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Operation Moniker - The Frisian Option

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  • #16
    Originally posted by David Greenwich
    How do you think the supplies from the Normandy breakout were landed before Cherbourg became operational in mid August - more than TWO MONTHS after the initial landing? The allies needed 50,000 tonnes a day. The one Mulberry could only land 12,000 tonnes per day. I am flabbergasted you don't know the basic story of how supplies were landed.
    Beach supply didn't work out so well once away from the beaches did it? It was one thing for two armies to fight within 20 miles of the coast but they began running out of supplies once they moved out across France.

    Originally posted by David Greenwich
    I am flabbergasted you ignore the judgemnet of an experienced officer like Admiral Hall who had actually undertaken coastal assaults....
    Europe is not a Pacific island that can be walked across in a day or so. You need ports for 8 armies. Ports.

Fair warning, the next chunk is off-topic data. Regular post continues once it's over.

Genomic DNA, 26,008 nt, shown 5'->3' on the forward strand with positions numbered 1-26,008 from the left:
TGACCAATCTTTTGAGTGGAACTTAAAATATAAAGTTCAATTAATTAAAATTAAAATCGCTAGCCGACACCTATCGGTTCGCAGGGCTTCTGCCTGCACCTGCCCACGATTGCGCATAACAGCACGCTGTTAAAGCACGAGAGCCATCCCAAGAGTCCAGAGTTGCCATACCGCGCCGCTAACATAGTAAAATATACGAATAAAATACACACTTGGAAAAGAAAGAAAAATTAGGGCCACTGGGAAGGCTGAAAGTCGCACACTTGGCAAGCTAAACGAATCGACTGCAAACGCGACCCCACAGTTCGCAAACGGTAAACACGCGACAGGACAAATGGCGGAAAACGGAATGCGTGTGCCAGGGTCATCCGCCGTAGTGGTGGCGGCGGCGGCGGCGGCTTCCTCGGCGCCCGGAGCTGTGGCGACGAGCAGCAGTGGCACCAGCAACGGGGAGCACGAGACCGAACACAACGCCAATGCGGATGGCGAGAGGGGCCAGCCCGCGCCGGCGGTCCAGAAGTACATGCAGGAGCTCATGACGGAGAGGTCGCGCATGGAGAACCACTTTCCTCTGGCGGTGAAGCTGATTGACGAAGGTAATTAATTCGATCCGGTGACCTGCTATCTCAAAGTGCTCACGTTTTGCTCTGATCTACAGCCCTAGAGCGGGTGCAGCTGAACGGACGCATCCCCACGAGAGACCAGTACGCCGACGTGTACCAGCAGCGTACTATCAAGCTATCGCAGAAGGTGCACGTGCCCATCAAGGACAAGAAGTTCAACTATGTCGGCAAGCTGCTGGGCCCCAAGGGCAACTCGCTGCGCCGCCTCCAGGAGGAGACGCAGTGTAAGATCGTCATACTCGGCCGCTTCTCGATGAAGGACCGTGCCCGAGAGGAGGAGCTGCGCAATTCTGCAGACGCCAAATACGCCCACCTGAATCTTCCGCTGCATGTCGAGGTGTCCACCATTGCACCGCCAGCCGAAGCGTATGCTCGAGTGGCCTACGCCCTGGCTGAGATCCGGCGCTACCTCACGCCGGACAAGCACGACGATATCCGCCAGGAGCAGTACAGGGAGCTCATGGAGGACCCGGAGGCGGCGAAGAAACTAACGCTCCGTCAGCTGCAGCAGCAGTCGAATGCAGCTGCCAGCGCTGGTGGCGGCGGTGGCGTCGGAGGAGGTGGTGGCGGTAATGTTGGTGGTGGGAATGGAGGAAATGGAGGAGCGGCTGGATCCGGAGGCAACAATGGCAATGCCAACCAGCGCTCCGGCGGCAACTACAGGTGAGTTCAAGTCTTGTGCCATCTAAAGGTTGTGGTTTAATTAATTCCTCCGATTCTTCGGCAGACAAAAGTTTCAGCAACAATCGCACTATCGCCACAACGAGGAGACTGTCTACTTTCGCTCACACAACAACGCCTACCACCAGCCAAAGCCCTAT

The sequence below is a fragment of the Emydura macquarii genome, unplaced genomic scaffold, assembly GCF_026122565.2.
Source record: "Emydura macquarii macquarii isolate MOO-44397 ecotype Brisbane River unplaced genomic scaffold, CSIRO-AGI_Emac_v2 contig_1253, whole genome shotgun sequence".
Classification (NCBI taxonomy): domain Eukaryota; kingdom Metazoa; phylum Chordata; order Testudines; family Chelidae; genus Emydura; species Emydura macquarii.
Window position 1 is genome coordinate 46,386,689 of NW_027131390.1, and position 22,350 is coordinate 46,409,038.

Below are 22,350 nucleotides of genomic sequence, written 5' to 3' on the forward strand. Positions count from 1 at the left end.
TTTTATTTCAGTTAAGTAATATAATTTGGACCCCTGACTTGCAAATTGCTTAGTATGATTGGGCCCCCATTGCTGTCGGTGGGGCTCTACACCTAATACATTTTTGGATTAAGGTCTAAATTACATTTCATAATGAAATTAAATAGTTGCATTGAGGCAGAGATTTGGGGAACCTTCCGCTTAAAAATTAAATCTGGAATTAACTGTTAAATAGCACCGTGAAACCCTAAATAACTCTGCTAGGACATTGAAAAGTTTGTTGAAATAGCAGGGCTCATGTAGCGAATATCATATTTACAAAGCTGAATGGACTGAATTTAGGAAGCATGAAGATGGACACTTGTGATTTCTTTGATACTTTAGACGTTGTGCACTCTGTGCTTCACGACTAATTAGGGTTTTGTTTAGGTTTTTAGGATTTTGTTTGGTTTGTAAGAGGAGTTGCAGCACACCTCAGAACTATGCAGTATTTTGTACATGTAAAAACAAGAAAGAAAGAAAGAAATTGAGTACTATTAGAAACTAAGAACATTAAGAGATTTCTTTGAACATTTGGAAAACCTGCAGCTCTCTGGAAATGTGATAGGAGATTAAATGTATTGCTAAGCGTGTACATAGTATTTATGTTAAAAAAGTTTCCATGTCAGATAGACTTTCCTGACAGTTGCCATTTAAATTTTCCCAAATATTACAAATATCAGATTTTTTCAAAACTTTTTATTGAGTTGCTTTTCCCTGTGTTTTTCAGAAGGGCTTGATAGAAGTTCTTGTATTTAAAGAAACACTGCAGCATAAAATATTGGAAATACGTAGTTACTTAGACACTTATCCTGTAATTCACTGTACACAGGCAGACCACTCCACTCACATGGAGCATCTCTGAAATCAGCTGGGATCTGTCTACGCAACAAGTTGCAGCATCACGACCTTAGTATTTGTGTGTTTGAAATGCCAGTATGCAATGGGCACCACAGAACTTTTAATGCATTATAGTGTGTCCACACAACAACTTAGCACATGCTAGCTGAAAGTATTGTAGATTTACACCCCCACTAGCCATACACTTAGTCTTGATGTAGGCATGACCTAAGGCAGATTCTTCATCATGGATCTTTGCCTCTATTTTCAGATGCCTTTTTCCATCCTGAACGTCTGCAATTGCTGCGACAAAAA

Originally posted by David Greenwich
    I am flabbergasted you don't understand the reason the allied advance stalled was because of overland supply routes being stretched, not the supplies coming via sea. And that was a direct consequence of Normandy being some 600 kms away from the heart of German power....
    Don't be flabbergasted. Beach supply won't work for 8 armies,... it was just enough for two, provided both were not attacking at the same time. Ports, you need ports.

    Originally posted by David Greenwich
    Why on earth do you think you have "Intermittent" air cover when you can have air bases on the islands, aircraft carriers and long range fighters in operation? Please - don't make unwarranted assertions.
    No you will not have air bases on any islands, the Germans will blow them up because you do not have enough a/c to protect them around the clock from England (400 odd km away). Not all Allied fighters have the legs of a P-51. German bombers at night (they still had plenty) and artillery will keep the airfields suppressed. Light German naval craft at night will also have a load of fun tearing up the allied shipping in the shallows where Allied naval superiority is nullified.